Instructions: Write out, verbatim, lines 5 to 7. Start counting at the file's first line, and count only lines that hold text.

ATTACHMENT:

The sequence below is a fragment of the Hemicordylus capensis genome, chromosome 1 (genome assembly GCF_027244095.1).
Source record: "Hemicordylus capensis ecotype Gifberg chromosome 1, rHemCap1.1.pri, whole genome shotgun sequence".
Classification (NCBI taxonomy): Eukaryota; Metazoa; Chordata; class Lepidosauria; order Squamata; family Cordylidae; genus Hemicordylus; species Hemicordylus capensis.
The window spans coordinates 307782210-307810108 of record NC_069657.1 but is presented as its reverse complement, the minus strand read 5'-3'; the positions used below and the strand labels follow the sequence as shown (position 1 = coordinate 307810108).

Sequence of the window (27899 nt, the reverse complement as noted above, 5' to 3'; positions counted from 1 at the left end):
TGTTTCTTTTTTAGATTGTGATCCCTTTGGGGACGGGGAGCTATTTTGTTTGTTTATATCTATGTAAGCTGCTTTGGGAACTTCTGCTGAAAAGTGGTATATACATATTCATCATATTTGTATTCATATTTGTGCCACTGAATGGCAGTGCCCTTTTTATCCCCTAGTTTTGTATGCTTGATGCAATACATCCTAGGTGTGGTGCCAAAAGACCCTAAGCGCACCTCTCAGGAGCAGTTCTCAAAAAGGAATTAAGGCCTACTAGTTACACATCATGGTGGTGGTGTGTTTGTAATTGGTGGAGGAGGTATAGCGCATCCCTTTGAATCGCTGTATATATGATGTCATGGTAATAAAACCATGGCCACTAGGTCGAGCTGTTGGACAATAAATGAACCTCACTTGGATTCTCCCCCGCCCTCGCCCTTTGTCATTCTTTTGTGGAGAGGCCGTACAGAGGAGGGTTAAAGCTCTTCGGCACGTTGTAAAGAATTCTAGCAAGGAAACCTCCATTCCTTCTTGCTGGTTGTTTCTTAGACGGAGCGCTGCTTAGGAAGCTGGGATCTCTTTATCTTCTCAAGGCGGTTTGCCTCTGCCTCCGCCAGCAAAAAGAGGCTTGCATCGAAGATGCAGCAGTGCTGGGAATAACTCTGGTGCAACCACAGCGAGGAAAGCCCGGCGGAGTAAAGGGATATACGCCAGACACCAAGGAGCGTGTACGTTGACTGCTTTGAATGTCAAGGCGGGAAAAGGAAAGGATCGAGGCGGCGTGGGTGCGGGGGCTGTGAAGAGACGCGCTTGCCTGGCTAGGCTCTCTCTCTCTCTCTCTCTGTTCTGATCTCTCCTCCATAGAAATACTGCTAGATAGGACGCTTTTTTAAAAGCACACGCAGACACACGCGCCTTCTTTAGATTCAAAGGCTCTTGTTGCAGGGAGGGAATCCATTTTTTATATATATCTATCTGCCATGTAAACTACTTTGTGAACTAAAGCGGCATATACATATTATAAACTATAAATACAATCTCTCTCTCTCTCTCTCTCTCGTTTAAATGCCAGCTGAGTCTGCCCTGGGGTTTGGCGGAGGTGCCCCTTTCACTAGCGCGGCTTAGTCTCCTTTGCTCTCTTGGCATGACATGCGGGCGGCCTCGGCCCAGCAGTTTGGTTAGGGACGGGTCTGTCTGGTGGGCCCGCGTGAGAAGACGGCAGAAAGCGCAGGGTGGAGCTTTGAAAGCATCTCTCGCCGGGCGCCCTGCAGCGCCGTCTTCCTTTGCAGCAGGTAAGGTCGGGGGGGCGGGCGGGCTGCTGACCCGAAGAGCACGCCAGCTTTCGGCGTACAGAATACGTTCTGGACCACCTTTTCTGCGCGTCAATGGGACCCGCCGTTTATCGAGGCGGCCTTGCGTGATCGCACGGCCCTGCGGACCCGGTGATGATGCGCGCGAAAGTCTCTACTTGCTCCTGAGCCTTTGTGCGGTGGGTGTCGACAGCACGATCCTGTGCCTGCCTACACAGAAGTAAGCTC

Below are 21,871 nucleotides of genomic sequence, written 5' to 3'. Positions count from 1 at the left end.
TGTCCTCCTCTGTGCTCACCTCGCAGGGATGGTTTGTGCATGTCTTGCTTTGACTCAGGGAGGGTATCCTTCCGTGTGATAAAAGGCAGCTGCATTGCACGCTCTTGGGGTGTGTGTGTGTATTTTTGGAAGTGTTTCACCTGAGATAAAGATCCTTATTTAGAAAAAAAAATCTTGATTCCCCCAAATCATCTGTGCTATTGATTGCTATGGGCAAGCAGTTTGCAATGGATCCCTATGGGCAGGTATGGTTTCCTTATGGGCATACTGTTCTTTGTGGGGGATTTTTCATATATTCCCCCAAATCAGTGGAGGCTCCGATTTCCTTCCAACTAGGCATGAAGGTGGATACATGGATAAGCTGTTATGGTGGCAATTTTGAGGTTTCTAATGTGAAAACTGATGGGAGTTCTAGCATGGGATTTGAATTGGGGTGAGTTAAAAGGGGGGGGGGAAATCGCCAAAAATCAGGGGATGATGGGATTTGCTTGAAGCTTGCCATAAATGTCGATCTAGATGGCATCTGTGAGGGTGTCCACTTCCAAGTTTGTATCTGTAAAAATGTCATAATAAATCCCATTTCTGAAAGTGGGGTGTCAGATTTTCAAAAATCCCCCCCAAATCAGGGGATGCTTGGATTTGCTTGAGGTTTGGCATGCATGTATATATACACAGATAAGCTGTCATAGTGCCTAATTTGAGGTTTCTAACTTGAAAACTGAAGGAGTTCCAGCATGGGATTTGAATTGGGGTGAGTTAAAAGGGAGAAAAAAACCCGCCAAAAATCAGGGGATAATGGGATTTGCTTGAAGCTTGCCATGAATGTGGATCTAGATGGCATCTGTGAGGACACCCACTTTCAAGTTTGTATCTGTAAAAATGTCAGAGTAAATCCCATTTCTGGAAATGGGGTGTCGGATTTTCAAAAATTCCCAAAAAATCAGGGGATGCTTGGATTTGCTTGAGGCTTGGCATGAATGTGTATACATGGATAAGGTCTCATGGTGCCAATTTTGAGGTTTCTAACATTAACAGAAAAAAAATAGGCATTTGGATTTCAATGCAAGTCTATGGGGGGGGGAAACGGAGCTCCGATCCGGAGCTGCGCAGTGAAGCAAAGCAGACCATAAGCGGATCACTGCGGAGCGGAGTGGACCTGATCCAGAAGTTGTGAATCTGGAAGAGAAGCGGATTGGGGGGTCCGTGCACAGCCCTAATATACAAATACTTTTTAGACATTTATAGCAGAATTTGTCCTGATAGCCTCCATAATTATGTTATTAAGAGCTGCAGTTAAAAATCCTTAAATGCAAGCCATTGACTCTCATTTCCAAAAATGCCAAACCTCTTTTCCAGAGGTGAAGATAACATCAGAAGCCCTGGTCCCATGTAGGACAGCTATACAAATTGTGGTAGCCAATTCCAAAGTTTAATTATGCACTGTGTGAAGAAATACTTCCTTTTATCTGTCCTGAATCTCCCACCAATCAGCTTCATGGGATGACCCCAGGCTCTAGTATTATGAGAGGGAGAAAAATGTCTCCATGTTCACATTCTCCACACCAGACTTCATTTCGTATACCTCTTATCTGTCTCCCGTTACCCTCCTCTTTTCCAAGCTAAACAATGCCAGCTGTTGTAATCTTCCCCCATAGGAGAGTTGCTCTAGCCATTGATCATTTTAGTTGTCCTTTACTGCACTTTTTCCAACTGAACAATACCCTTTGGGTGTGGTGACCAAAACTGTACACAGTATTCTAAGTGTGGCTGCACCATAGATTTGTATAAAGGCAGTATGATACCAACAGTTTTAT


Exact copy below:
Sequence of the window (27899 nt, the reverse complement as noted above, 5' to 3'; positions counted from 1 at the left end):
TGTTTCTTTTTTAGATTGTGATCCCTTTGGGGACGGGGAGCTATTTTGTTTGTTTATATCTATGTAAGCTGCTTTGGGAACTTCTGCTGAAAAGTGGTATATACATATTCATCATATTTGTATTCATATTTGTGCCACTGAATGGCAGTGCCCTTTTTATCCCCTAGTTTTGTATGCTTGATGCAATACATCCTAGGTGTGGTGCCAAAAGACCCTAAGCGCACCTCTCAGGAGCAGTTCTCAAAAAGGAATTAAGGCCTACTAGTTACACATCATGGTGGTGGTGTGTTTGTAATTGGTGGAGGAGGTATAGCGCATCCCTTTGAATCGCTGTATATATGATGTCATGGTAATAAAACCATGGCCACTAGGTCGAGCTGTTGGACAATAAATGAACCTCACTTGGATTCTCCCCCGCCCTCGCCCTTTGTCATTCTTTTGTGGAGAGGCCGTACAGAGGAGGGTTAAAGCTCTTCGGCACGTTGTAAAGAATTCTAGCAAGGAAACCTCCATTCCTTCTTGCTGGTTGTTTCTTAGACGGAGCGCTGCTTAGGAAGCTGGGATCTCTTTATCTTCTCAAGGCGGTTTGCCTCTGCCTCCGCCAGCAAAAAGAGGCTTGCATCGAAGATGCAGCAGTGCTGGGAATAACTCTGGTGCAACCACAGCGAGGAAAGCCCGGCGGAGTAAAGGGATATACGCCAGACACCAAGGAGCGTGTACGTTGACTGCTTTGAATGTCAAGGCGGGAAAAGGAAAGGATCGAGGCGGCGTGGGTGCGGGGGCTGTGAAGAGACGCGCTTGCCTGGCTAGGCTCTCTCTCTCTCTCTCTCTGTTCTGATCTCTCCTCCATAGAAATACTGCTAGATAGGACGCTTTTTTAAAAGCACACGCAGACACACGCGCCTTCTTTAGATTCAAAGGCTCTTGTTGCAGGGAGGGAATCCATTTTTTATATATATCTATCTGCCATGTAAACTACTTTGTGAACTAAAGCGGCATATACATATTATAAACTATAAATACAATCTCTCTCTCTCTCTCTCTCTCGTTTAAATGCCAGCTGAGTCTGCCCTGGGGTTTGGCGGAGGTGCCCCTTTCACTAGCGCGGCTTAGTCTCCTTTGCTCTCTTGGCATGACATGCGGGCGGCCTCGGCCCAGCAGTTTGGTTAGGGACGGGTCTGTCTGGTGGGCCCGCGTGAGAAGACGGCAGAAAGCGCAGGGTGGAGCTTTGAAAGCATCTCTCGCCGGGCGCCCTGCAGCGCCGTCTTCCTTTGCAGCAGGTAAGGTCGGGGGGGCGGGCGGGCTGCTGACCCGAAGAGCACGCCAGCTTTCGGCGTACAGAATACGTTCTGGACCACCTTTTCTGCGCGTCAATGGGACCCGCCGTTTATCGAGGCGGCCTTGCGTGATCGCACGGCCCTGCGGACCCGGTGATGATGCGCGCGAAAGTCTCTACTTGCTCCTGAGCCTTTGTGCGGTGGGTGTCGACAGCACGATCCTGTGCCTGCCTACACAGAAGTAAGCTC

Below are 21,871 nucleotides of genomic sequence, written 5' to 3'. Positions count from 1 at the left end.